A one-day-old premature baby died in hospital in Sheffield as a result of a ‘catastrophic’ brain haemorrhage, an inquest has heard.
William Cox was born in Scunthorpe Hospital last August and transferred to the Jessop Wing at the Royal Hallamshire Hospital later that day for specialist care.
He was born prematurely at just 26 weeks, an age at which only around 70 per cent of babies survive.
William had initially appeared to be stable at both Scunthorpe Hospital and for the first night of his stay in Sheffield.
He had required five minutes of CPR in the first few hours at Scunthorpe Hospital, but was in a stable condition when transferred to Sheffield.
But an inquest at Sheffield’s Medico-Legal Centre heard that on the morning of August 10, little more than 24 hours after he had been born, William suffered a brain haemorrhage from which he did not recover.
Dr Alan Gibson, a consultant haematologist who works on the Jessop Wing, said around 30 minutes before William died, staff had needed to readjust a tube was helping him to breathe.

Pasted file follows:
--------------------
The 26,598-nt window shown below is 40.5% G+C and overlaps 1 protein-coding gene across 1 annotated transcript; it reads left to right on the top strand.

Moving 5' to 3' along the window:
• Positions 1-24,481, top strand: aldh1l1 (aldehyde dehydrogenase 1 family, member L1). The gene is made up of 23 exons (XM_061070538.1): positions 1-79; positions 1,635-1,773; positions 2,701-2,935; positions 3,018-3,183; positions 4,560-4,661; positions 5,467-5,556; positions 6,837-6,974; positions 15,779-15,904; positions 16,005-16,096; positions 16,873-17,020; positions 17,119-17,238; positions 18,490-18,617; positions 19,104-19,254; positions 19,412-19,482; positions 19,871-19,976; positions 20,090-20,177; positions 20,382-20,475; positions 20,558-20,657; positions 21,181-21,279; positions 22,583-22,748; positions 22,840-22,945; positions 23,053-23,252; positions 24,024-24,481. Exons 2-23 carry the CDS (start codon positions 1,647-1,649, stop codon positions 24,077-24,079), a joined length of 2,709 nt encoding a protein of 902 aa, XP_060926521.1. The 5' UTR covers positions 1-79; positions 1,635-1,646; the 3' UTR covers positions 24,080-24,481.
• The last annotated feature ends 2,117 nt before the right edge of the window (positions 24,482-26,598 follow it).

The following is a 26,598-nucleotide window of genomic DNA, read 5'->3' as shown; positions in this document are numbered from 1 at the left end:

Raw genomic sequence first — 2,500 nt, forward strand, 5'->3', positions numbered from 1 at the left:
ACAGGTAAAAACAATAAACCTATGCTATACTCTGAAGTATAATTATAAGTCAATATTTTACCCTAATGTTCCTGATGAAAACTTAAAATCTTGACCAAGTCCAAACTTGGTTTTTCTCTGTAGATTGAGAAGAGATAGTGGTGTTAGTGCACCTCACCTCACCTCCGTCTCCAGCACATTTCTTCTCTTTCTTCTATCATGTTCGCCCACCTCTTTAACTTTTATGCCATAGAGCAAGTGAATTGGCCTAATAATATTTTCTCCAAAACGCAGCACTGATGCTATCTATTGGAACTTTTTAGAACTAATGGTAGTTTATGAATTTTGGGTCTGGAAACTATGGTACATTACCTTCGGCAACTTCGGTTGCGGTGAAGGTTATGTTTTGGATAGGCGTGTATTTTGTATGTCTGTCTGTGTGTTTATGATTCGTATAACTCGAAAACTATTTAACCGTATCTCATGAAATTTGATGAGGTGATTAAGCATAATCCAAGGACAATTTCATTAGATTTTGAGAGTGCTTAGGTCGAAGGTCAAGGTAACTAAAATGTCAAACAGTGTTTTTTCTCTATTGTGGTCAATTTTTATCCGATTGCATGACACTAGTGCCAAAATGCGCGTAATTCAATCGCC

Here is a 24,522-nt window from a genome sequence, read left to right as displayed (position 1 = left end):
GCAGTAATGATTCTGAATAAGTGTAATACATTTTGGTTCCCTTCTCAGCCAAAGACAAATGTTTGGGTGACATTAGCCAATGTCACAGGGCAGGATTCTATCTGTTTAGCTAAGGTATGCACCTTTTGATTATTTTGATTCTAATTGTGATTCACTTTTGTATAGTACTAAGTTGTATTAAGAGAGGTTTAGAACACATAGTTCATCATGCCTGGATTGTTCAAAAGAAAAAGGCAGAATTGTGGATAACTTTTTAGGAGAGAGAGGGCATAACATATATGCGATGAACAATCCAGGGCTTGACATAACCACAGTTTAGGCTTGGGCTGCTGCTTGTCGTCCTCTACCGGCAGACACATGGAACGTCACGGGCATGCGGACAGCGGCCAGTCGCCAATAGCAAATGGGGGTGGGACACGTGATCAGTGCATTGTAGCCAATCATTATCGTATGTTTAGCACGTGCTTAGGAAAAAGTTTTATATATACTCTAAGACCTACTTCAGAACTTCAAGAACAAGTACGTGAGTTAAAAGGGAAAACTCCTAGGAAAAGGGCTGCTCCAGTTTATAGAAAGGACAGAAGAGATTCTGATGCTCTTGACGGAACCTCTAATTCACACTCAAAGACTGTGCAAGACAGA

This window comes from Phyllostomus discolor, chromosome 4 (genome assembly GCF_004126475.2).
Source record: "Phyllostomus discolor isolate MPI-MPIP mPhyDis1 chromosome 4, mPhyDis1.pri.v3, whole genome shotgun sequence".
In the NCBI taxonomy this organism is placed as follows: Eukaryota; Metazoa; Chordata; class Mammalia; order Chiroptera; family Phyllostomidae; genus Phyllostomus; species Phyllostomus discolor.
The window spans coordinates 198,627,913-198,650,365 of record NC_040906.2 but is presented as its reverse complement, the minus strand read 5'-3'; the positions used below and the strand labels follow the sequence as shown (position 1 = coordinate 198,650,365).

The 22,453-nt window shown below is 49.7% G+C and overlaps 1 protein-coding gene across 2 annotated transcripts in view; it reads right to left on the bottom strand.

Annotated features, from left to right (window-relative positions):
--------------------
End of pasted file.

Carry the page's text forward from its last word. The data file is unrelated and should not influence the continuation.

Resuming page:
He said this may have contributed to the timing of the haemorrhage happening when it did, but would not have caused it.
Dr Gibson said there was nothing that could have been done to save William, whose family are from Brigg in North Lincolnshire, and staff had taken what precautionary measures they could.
“When these haemorrhages do happen, there is nothing that can be done to stop them,” he said.
He said William had appeared relatively healthy for his age and size prior to the ‘catastrophic’ haemorrhage.
“The way William presented, this very sudden and acute trauma is a very rare occurrence,” he said.
Assistant coroner Louise Slater said in narrative verdict: “He died as a result of complications associated with his prematurity.”